A Study in Ring Multiplication Tables
In 2012, Sunil Chebolu proved that all 1s in the multiplication table of Zn are located on the main diagonal if and only if n is a divisor of 24. This paper is concerned with finding the n for which certain proportions of the 1s in the multiplication tables of Zn lie on the diagonal. In particular, we prove that for a prime p, there exists an n such that 1/p of the 1's in the multiplication table for Zn lie on the diagonal if and only if p is a Sophie Germain prime.
Mathematical Modeling of the Sleeping Brain:
Understanding the Dynamics of Early Child Sleep
The human brain is highly active during sleep. Neuronal pathways in the brain are developed and strengthened during sleep, particularly in early child development. The current project utilizes a differential equations based model, in combination with sleep data from preschool-aged children, to investigate age-related changes in sleep. The aim of the project is three-fold: (1) identify sleep/wake patterns in children aged 2.5 to 6.5 years and compare these with adult-like sleep/wake patterns; (2) fit the model to these patterns to predict physiological mechanisms (e.g. strengthening of specific neuronal pathways) that may underlie the changes observed in sleep during development; and (3) analyze model dynamics using numerically-simulated discrete maps.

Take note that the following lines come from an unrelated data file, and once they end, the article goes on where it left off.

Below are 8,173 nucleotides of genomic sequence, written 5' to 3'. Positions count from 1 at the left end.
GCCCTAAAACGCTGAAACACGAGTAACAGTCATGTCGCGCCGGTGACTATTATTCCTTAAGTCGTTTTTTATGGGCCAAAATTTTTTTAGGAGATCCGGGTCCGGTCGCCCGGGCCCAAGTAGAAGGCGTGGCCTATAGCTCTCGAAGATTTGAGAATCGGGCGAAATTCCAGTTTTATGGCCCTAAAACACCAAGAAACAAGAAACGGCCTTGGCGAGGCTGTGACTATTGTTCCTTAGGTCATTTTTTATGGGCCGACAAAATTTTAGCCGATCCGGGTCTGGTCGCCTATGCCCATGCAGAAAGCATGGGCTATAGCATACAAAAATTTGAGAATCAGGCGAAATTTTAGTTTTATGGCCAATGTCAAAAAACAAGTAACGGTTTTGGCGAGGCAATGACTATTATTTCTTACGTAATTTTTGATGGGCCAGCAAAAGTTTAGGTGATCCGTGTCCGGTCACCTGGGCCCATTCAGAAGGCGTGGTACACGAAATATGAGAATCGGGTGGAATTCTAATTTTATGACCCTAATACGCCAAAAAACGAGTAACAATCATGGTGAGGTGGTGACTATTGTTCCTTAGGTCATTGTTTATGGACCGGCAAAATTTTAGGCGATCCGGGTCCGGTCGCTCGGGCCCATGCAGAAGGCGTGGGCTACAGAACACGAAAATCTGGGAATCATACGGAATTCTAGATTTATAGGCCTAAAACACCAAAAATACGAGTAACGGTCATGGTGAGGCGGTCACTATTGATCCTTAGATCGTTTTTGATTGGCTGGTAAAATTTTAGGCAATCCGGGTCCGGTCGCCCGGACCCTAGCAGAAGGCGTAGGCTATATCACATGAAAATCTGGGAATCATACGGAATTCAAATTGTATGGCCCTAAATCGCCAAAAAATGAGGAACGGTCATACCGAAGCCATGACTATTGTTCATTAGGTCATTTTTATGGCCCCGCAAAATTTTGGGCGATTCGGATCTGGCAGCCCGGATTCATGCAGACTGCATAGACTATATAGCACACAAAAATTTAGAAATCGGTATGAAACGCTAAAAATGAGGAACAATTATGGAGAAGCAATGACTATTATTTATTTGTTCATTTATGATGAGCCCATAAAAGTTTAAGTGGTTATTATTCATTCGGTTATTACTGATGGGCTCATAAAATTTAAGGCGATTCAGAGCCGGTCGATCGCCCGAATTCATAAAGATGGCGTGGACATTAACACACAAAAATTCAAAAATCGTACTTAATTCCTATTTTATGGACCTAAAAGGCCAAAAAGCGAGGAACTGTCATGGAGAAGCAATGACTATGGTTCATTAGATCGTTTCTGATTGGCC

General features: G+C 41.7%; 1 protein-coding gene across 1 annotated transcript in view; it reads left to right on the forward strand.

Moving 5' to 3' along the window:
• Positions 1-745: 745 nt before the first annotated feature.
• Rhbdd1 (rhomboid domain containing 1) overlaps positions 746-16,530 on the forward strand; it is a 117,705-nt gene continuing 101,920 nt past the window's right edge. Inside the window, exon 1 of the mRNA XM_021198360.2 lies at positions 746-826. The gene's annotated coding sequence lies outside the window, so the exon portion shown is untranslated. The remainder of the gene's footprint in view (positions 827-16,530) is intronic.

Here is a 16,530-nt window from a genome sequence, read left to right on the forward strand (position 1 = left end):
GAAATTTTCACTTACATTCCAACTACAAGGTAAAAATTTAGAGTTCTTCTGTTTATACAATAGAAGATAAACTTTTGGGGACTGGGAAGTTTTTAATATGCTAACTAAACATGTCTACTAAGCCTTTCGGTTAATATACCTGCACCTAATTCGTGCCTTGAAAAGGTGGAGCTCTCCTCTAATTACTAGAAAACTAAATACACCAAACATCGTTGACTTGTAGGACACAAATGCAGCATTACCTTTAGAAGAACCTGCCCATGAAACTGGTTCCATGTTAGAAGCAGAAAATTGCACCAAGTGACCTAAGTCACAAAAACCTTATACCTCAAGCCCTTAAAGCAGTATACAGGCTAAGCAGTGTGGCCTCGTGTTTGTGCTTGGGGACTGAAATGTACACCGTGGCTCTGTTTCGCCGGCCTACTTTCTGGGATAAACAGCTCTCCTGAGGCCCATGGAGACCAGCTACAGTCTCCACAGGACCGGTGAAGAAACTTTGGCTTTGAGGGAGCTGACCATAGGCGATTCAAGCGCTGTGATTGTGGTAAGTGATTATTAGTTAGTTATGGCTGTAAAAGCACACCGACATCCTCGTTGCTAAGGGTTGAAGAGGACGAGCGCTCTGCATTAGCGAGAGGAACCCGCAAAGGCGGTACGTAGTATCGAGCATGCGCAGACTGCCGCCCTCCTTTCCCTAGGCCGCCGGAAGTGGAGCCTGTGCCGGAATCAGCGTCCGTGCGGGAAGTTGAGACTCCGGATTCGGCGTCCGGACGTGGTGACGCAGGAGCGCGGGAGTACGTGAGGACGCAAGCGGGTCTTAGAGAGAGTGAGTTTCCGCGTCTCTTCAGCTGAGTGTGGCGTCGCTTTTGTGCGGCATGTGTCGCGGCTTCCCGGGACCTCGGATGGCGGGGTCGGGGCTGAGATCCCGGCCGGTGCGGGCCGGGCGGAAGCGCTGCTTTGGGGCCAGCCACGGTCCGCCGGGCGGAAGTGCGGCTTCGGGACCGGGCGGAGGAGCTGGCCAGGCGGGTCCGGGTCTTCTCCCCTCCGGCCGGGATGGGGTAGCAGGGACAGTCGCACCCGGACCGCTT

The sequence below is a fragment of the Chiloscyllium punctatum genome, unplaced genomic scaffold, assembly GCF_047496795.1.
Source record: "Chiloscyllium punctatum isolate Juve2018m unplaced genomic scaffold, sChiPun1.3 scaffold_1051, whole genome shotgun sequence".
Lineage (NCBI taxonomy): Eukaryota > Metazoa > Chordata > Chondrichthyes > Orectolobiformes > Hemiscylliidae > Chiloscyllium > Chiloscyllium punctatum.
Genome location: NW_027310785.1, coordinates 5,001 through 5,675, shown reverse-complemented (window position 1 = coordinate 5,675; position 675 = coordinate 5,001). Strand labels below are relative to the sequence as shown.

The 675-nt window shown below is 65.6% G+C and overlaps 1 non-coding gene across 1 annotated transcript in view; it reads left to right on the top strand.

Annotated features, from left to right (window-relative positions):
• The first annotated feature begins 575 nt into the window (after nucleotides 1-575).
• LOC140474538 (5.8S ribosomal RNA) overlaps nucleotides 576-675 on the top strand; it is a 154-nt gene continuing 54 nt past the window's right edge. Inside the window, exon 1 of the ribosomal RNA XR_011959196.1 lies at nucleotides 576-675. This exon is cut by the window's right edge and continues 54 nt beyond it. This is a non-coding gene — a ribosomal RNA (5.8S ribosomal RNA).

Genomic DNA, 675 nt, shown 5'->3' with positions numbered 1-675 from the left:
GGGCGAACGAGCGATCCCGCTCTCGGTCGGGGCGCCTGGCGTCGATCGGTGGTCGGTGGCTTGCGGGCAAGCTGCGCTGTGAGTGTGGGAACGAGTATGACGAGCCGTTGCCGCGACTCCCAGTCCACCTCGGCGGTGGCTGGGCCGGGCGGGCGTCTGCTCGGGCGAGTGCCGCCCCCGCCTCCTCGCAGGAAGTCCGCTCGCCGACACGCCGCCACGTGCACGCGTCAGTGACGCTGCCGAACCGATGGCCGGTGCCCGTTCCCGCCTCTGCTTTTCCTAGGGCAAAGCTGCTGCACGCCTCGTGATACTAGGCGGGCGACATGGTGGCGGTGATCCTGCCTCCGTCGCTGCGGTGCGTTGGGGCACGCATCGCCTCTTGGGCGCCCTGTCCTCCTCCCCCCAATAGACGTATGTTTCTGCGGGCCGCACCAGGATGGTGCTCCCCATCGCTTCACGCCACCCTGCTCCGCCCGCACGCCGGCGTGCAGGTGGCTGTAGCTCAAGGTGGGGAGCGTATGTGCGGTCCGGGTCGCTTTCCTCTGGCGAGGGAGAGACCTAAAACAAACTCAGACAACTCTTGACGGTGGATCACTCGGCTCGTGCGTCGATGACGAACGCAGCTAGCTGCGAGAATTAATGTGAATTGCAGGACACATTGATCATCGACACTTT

Statistical analyses of electroencephalography (EEG) and actigraphy data were used to characterize the general sleep architecture of participants' sleep. Single factor analyses of variance revealed a significant decrease of rapid eye movement (REM) sleep, both during day time naps and night time sleep in the preschool participants. Overall, the total amount of sleep that participants had significantly decreased as a function of age as well. Consequently, we identified a parameter regime in which the model generates bi-phasic sleep that accurately reflected the distinct nap and night time patterns of observed child sleep. In addition, discrete numerical simulations of the model revealed valuable insight on the effects of the circadian parameters on sleep/wake patterns, both in adults and children. By using circle maps, we identified fixed points of the system, as well as their stability. There was a single stable fixed point in the adult case. While the child case (for ages 2.5-3.5) did not show fixed points, it showed stable period-2 points.
Using Euclid's Theorems to Minimize Skin Grafts in the Operating Room
Cosmetic surgery may be one of the most well-known types of plastic surgery, but it is by far not the only type. Microsurgery, hand surgery and reconstructive surgery are just a few other important types of plastic surgery. Within these types, plastic surgeons use skin grafts and aps to fix an injury. Inspired by a paper written by Margaret Symington, we look into the best angle to cut a skin graft in order to cover a wound without wasting additional skin from the donor site and minimizing scaring and pain for the patient. By using Euclid's Theorems and GeoGebra, we determine the best cut angle. We also examine how large a wound we would be able to cover if we restricted the size of the lens.